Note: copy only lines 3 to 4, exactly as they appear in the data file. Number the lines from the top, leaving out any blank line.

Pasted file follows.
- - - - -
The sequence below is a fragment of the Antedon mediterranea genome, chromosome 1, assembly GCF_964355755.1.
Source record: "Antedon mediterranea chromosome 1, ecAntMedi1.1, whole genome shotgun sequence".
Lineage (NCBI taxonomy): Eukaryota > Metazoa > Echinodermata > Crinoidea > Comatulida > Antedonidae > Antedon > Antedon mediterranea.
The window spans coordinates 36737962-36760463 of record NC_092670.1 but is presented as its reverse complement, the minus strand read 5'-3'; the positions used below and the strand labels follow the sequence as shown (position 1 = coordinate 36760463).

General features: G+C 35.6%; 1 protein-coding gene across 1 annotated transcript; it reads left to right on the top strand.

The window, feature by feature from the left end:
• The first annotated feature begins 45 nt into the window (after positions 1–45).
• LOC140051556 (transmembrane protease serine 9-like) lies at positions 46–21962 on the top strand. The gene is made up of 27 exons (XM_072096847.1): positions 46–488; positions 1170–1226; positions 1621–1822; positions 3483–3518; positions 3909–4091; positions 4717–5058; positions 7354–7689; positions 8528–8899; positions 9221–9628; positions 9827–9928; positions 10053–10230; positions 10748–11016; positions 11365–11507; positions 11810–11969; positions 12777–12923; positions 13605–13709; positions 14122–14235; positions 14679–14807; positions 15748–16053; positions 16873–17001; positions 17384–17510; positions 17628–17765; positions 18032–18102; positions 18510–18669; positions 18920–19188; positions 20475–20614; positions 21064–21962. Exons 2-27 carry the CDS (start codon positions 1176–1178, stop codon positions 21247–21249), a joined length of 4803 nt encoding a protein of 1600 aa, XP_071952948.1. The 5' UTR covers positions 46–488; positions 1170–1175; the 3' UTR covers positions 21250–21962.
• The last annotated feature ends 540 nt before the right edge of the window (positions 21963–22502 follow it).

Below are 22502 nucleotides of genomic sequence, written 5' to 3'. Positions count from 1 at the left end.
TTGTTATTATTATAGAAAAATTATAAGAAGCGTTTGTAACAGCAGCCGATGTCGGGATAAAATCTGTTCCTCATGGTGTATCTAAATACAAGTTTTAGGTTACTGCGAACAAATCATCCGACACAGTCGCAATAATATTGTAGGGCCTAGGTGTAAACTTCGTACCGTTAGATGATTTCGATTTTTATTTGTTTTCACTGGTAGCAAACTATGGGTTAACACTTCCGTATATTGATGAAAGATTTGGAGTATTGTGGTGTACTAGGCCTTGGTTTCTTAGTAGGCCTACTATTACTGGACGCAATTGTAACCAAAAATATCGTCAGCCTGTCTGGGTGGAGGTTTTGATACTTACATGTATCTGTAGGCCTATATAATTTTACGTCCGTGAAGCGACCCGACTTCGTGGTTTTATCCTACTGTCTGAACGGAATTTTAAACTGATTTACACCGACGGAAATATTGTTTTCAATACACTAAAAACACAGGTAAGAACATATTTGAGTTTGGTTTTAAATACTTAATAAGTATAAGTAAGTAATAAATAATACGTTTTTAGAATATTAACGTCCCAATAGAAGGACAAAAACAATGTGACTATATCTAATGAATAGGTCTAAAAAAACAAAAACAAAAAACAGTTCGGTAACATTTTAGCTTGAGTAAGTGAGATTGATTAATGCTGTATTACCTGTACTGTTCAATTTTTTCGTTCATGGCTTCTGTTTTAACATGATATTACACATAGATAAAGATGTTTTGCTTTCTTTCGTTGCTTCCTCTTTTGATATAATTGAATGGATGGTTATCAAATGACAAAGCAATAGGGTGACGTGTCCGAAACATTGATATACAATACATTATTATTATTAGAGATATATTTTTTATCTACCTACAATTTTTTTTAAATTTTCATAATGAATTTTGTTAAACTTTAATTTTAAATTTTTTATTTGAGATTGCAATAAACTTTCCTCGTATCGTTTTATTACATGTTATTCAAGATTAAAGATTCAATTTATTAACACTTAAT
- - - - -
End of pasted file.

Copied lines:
Lineage (NCBI taxonomy): Eukaryota > Metazoa > Echinodermata > Crinoidea > Comatulida > Antedonidae > Antedon > Antedon mediterranea.
The window spans coordinates 36737962-36760463 of record NC_092670.1 but is presented as its reverse complement, the minus strand read 5'-3'; the positions used below and the strand labels follow the sequence as shown (position 1 = coordinate 36760463).